Imagine that you are in a forest with thick trees surrounding you. In every direction there are trees and sticks blocking your way. And then you see it: a clear and well-worn path free of obstacles. You walk down that path and everything feels very familiar- you realise that you have walked down this path before. That’s a neural or thought pathway- a well-worn thought pattern in your brain.
We form neural pathways over the course of our lives based on the thoughts that we habitually think. We have many thought pathways in our brain, but not many of us are aware of them and the way that they affect our lives. On the whole, they are a good thing because they allow us to speak our native language, to remember the way home, and to form ongoing relationships with others.
But they can become destructive and toxic when they keep us what I call ‘comfortably numb,’ and create habits that do not serve us, like staying on the couch and eating chocolate every night instead of exercising. Or they may keep us locked in our comfort zone, where we stop learning new skills or visiting new places, because we are only accustomed to our fixed neural pathways. Our neural pathways extend to our relationships as well: the familiar places we go, the fights we have, the people we see etc.
The Power of Neural Pathways
My coaching work is about using conscious awareness to develop new thought pathways with my clients. I like to think of what I do as thought sculpting or moulding. All of us have pathways in our brain that we have developed since we were born. Some pathways are so engrained that they are cemented in and become like slippery slides once we are on them. For example, we might have a default thought pathway whenever we feel anxious that leads us to withdraw and avoid eye contact. Once we have this feeling, we then seek out alcohol to calm us down. That thought pathway was perhaps created as a child or teenager whenever we were anxious or uncomfortable, and continued into adulthood. That doesn’t sound overly destructive, but the thought pathway may be blocking us from opportunities in adult life that involve a bit of healthy nerves, like public speaking and socialising at work events.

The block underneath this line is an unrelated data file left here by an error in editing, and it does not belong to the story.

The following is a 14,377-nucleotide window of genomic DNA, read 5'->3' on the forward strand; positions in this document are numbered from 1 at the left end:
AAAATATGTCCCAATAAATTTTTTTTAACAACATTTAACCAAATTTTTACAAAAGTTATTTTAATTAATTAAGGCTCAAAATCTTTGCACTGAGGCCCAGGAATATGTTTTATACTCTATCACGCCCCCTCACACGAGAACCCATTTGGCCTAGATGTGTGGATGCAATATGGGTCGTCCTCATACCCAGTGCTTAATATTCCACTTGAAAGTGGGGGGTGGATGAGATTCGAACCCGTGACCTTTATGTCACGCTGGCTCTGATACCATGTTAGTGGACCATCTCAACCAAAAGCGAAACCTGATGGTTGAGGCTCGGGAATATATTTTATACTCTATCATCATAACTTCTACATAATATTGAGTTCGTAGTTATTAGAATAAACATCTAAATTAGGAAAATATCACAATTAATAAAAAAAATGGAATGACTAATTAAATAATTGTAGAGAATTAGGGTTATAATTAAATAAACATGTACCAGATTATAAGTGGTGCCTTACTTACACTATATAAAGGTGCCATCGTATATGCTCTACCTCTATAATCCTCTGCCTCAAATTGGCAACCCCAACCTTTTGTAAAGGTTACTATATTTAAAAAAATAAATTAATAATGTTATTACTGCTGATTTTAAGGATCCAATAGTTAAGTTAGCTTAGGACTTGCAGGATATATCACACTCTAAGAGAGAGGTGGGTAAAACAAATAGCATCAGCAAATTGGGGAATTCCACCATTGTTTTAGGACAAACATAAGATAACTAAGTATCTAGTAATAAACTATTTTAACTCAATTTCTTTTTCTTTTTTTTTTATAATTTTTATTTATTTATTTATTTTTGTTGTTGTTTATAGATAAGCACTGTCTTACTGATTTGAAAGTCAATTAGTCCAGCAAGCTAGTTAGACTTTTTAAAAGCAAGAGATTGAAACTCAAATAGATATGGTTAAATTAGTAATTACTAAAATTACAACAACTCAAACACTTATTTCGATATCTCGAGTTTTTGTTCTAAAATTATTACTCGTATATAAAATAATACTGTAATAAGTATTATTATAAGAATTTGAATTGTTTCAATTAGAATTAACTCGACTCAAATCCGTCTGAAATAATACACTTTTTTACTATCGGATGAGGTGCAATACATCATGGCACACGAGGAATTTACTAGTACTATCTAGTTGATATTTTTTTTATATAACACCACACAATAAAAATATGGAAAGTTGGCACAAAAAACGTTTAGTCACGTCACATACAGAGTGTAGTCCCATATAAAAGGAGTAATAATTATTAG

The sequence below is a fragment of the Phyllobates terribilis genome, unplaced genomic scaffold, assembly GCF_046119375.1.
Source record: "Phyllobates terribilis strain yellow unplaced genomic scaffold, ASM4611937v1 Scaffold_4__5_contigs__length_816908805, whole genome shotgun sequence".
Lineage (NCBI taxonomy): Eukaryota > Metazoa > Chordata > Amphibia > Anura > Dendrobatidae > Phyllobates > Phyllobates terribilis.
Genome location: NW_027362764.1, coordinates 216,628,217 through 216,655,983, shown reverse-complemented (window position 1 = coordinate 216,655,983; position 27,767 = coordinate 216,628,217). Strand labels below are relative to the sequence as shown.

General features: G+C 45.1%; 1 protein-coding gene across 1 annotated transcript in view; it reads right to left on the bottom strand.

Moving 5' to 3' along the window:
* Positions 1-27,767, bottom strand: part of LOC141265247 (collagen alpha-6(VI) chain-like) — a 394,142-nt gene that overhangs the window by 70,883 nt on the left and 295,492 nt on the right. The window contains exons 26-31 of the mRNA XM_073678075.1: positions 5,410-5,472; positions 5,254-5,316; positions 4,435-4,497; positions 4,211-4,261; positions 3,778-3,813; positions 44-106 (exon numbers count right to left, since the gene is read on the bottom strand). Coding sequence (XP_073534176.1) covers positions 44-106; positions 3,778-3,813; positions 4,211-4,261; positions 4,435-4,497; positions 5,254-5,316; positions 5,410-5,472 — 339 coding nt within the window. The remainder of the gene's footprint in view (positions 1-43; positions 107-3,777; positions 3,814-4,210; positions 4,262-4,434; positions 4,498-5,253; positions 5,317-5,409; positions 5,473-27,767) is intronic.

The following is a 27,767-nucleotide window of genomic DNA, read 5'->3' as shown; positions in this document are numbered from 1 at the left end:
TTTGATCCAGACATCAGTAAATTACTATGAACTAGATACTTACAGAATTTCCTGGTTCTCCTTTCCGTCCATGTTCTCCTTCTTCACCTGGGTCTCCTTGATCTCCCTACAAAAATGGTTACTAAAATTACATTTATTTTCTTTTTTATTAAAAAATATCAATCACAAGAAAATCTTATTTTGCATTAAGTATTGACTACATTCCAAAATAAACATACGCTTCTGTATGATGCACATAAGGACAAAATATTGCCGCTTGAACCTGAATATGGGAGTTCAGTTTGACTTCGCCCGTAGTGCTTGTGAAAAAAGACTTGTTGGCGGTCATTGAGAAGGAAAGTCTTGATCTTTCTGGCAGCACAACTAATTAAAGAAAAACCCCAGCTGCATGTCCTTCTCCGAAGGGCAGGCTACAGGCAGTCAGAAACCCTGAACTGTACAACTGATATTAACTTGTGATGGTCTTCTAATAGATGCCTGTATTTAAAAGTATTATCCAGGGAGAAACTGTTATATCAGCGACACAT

Another example is where someone has always used food as a comfort when they feel vulnerable, they need to create new neural pathways to stop that association with food. Or if someone has a neural pathway of I am unlovable, or I lack confidence, or I can’t be happy, we need to adjust those pathways. We all need to realise that we are in charge of how we program our brains- not our parents, not our primary school teachers, not our partners or friends or bosses.
Some Tips for Creating New Neural Pathways
1. Vision boards- shock our brains because they are the start of a new pathway- they are the vision of where we would like to end up. I recommend www.pinterest.com for creating online vision boards.
2. Handwriting/journalling: being reflective about where we are as opposed to where we want to be is important because it brings awareness to where we need to change.
3. Daily meditation: teaches us to be mindful and stay in the present moment, rather than falling victim to our old pathways.
4. This is the big one: keeping up with the new mental habits. Each day do one thing that keeps you on the new track.
5. Choose new thoughts: If our thought pathways are working against us, it’s possible to develop new pathways that will lead us to who we want to be. We do not have to identify with any painful parts of ourselves- that is not who we are, it’s simply an idea we have developed about who we are. We can stop choosing the anxious thoughts right now. We can choose to feel light and happy and grateful. Yes, this is a choice. It might initially feel uncomfortable or counter-intuitive, just like any new habit. Always choose the thought that feels better.
If we are committed to a conscious life, it’s important to make sure that our thought pathways are working for us, and supporting the best self that we are trying to become.